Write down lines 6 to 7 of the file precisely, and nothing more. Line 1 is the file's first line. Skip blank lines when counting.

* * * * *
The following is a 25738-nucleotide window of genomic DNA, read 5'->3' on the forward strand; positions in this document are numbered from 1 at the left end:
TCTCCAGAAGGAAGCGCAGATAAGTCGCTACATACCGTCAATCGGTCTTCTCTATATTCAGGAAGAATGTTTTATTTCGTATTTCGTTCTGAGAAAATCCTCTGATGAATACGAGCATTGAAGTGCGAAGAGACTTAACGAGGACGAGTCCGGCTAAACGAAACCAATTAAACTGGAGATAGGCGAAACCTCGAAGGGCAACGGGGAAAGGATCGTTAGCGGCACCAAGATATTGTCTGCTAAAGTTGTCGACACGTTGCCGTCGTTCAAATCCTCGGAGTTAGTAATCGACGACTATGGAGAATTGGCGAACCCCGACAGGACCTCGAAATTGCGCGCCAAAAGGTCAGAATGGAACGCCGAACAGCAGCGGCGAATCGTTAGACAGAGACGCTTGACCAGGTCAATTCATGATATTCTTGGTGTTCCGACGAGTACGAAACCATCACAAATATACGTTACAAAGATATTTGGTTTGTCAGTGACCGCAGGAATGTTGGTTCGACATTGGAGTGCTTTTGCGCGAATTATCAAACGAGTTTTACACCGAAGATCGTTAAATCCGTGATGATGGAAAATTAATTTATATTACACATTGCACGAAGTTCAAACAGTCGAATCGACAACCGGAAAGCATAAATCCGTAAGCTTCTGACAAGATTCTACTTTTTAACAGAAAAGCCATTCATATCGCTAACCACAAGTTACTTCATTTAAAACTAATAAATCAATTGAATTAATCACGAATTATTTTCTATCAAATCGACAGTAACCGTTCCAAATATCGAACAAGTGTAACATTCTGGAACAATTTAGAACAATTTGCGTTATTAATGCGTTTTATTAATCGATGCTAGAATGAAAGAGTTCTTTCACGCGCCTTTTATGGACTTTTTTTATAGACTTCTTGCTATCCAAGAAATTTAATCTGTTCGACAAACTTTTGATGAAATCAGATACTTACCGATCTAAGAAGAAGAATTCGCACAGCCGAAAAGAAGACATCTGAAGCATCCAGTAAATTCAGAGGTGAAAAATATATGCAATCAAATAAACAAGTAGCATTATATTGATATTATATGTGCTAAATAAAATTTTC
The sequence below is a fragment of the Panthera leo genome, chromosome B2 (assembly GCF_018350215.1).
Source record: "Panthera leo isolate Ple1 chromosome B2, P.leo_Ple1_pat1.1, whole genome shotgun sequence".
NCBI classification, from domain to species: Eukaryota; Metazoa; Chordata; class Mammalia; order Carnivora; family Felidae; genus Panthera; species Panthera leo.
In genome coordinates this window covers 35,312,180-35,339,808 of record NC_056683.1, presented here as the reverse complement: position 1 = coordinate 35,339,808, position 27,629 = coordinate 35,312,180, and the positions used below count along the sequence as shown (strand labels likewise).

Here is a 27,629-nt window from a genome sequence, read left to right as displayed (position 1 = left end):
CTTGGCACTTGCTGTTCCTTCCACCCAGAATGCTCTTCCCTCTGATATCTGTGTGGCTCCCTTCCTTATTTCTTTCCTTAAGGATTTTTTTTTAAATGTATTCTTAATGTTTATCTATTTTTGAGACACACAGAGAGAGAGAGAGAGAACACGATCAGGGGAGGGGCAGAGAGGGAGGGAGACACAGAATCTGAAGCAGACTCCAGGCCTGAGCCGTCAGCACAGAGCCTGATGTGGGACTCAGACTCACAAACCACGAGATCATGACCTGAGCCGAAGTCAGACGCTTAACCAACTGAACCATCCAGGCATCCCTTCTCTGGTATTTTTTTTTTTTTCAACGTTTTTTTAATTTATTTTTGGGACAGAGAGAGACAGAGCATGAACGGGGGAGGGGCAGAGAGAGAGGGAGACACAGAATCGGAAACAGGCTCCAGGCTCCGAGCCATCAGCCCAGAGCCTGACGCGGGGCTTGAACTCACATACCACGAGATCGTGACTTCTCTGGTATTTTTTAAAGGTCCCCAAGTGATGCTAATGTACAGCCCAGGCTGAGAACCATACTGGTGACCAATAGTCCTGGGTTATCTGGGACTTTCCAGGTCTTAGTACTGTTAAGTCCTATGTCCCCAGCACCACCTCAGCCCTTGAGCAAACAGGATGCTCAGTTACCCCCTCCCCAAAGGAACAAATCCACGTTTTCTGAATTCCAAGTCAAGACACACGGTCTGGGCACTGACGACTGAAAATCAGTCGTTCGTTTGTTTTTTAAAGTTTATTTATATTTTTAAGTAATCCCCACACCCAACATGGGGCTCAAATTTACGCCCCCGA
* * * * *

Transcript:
In genome coordinates this window covers 35,312,180-35,339,808 of record NC_056683.1, presented here as the reverse complement: position 1 = coordinate 35,339,808, position 27,629 = coordinate 35,312,180, and the positions used below count along the sequence as shown (strand labels likewise).

Here is a 27,629-nt window from a genome sequence, read left to right as displayed (position 1 = left end):